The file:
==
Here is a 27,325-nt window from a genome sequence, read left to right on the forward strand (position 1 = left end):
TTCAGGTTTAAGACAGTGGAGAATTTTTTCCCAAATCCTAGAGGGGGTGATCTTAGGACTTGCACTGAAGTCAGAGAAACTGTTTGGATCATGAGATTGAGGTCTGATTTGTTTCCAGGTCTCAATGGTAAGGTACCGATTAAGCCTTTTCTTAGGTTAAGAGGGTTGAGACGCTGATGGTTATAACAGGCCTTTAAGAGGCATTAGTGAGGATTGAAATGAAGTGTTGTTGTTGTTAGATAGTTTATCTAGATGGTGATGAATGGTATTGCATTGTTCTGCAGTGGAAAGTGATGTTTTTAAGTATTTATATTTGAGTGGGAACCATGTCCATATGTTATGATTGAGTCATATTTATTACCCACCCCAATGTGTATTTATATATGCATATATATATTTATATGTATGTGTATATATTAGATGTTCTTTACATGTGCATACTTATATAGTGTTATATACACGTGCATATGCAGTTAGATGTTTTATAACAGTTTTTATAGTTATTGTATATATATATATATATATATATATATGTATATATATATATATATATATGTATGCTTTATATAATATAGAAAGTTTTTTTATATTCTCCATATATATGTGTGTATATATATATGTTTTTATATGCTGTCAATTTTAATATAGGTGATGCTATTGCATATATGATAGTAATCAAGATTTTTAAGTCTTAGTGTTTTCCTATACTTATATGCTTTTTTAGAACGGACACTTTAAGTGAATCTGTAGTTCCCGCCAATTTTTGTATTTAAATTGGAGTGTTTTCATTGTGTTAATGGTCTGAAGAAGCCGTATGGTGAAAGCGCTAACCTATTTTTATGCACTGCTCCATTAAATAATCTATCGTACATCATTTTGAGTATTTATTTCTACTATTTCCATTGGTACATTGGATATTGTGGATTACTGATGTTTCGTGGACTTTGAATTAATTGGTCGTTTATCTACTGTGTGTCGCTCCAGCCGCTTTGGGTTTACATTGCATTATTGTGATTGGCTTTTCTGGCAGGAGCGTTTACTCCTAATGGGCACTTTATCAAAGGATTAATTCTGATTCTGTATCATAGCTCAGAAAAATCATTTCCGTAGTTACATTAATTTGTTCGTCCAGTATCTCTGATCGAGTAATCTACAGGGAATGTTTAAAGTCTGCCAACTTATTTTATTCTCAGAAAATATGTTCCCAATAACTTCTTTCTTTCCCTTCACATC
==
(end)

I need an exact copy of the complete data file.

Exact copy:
Here is a 27,325-nt window from a genome sequence, read left to right on the forward strand (position 1 = left end):
TTCAGGTTTAAGACAGTGGAGAATTTTTTCCCAAATCCTAGAGGGGGTGATCTTAGGACTTGCACTGAAGTCAGAGAAACTGTTTGGATCATGAGATTGAGGTCTGATTTGTTTCCAGGTCTCAATGGTAAGGTACCGATTAAGCCTTTTCTTAGGTTAAGAGGGTTGAGACGCTGATGGTTATAACAGGCCTTTAAGAGGCATTAGTGAGGATTGAAATGAAGTGTTGTTGTTGTTAGATAGTTTATCTAGATGGTGATGAATGGTATTGCATTGTTCTGCAGTGGAAAGTGATGTTTTTAAGTATTTATATTTGAGTGGGAACCATGTCCATATGTTATGATTGAGTCATATTTATTACCCACCCCAATGTGTATTTATATATGCATATATATATTTATATGTATGTGTATATATTAGATGTTCTTTACATGTGCATACTTATATAGTGTTATATACACGTGCATATGCAGTTAGATGTTTTATAACAGTTTTTATAGTTATTGTATATATATATATATATATATATATATGTATATATATATATATATATATGTATGCTTTATATAATATAGAAAGTTTTTTTATATTCTCCATATATATGTGTGTATATATATATGTTTTTATATGCTGTCAATTTTAATATAGGTGATGCTATTGCATATATGATAGTAATCAAGATTTTTAAGTCTTAGTGTTTTCCTATACTTATATGCTTTTTTAGAACGGACACTTTAAGTGAATCTGTAGTTCCCGCCAATTTTTGTATTTAAATTGGAGTGTTTTCATTGTGTTAATGGTCTGAAGAAGCCGTATGGTGAAAGCGCTAACCTATTTTTATGCACTGCTCCATTAAATAATCTATCGTACATCATTTTGAGTATTTATTTCTACTATTTCCATTGGTACATTGGATATTGTGGATTACTGATGTTTCGTGGACTTTGAATTAATTGGTCGTTTATCTACTGTGTGTCGCTCCAGCCGCTTTGGGTTTACATTGCATTATTGTGATTGGCTTTTCTGGCAGGAGCGTTTACTCCTAATGGGCACTTTATCAAAGGATTAATTCTGATTCTGTATCATAGCTCAGAAAAATCATTTCCGTAGTTACATTAATTTGTTCGTCCAGTATCTCTGATCGAGTAATCTACAGGGAATGTTTAAAGTCTGCCAACTTATTTTATTCTCAGAAAATATGTTCCCAATAACTTCTTTCTTTCCCTTCACATC